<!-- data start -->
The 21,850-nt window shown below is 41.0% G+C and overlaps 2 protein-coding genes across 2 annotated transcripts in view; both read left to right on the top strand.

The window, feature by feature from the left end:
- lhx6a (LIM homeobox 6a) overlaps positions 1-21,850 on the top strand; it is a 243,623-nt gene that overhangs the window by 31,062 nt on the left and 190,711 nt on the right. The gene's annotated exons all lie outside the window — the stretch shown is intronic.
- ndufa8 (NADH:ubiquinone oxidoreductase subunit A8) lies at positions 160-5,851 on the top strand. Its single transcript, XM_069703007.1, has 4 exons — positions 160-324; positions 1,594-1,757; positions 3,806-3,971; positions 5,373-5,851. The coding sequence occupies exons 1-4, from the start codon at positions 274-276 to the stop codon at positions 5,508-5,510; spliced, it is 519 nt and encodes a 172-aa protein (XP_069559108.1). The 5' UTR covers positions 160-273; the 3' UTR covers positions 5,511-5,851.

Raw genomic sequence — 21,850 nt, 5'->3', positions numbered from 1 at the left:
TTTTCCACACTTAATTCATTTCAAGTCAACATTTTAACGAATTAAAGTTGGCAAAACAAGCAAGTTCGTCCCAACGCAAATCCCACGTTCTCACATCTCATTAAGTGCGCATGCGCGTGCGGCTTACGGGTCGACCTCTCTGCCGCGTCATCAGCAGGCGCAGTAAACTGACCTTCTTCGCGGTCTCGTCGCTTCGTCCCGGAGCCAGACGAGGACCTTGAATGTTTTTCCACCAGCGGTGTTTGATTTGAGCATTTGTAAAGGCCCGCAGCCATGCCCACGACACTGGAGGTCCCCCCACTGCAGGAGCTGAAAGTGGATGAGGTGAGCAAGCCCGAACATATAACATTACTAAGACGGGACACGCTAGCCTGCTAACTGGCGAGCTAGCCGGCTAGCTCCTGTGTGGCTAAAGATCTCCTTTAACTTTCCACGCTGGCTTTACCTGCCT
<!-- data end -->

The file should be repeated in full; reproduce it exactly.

The 21,850-nt window shown below is 41.0% G+C and overlaps 2 protein-coding genes across 2 annotated transcripts in view; both read left to right on the top strand.

The window, feature by feature from the left end:
- lhx6a (LIM homeobox 6a) overlaps positions 1-21,850 on the top strand; it is a 243,623-nt gene that overhangs the window by 31,062 nt on the left and 190,711 nt on the right. The gene's annotated exons all lie outside the window — the stretch shown is intronic.
- ndufa8 (NADH:ubiquinone oxidoreductase subunit A8) lies at positions 160-5,851 on the top strand. Its single transcript, XM_069703007.1, has 4 exons — positions 160-324; positions 1,594-1,757; positions 3,806-3,971; positions 5,373-5,851. The coding sequence occupies exons 1-4, from the start codon at positions 274-276 to the stop codon at positions 5,508-5,510; spliced, it is 519 nt and encodes a 172-aa protein (XP_069559108.1). The 5' UTR covers positions 160-273; the 3' UTR covers positions 5,511-5,851.

Raw genomic sequence — 21,850 nt, 5'->3', positions numbered from 1 at the left:
TTTTCCACACTTAATTCATTTCAAGTCAACATTTTAACGAATTAAAGTTGGCAAAACAAGCAAGTTCGTCCCAACGCAAATCCCACGTTCTCACATCTCATTAAGTGCGCATGCGCGTGCGGCTTACGGGTCGACCTCTCTGCCGCGTCATCAGCAGGCGCAGTAAACTGACCTTCTTCGCGGTCTCGTCGCTTCGTCCCGGAGCCAGACGAGGACCTTGAATGTTTTTCCACCAGCGGTGTTTGATTTGAGCATTTGTAAAGGCCCGCAGCCATGCCCACGACACTGGAGGTCCCCCCACTGCAGGAGCTGAAAGTGGATGAGGTGAGCAAGCCCGAACATATAACATTACTAAGACGGGACACGCTAGCCTGCTAACTGGCGAGCTAGCCGGCTAGCTCCTGTGTGGCTAAAGATCTCCTTTAACTTTCCACGCTGGCTTTACCTGCCT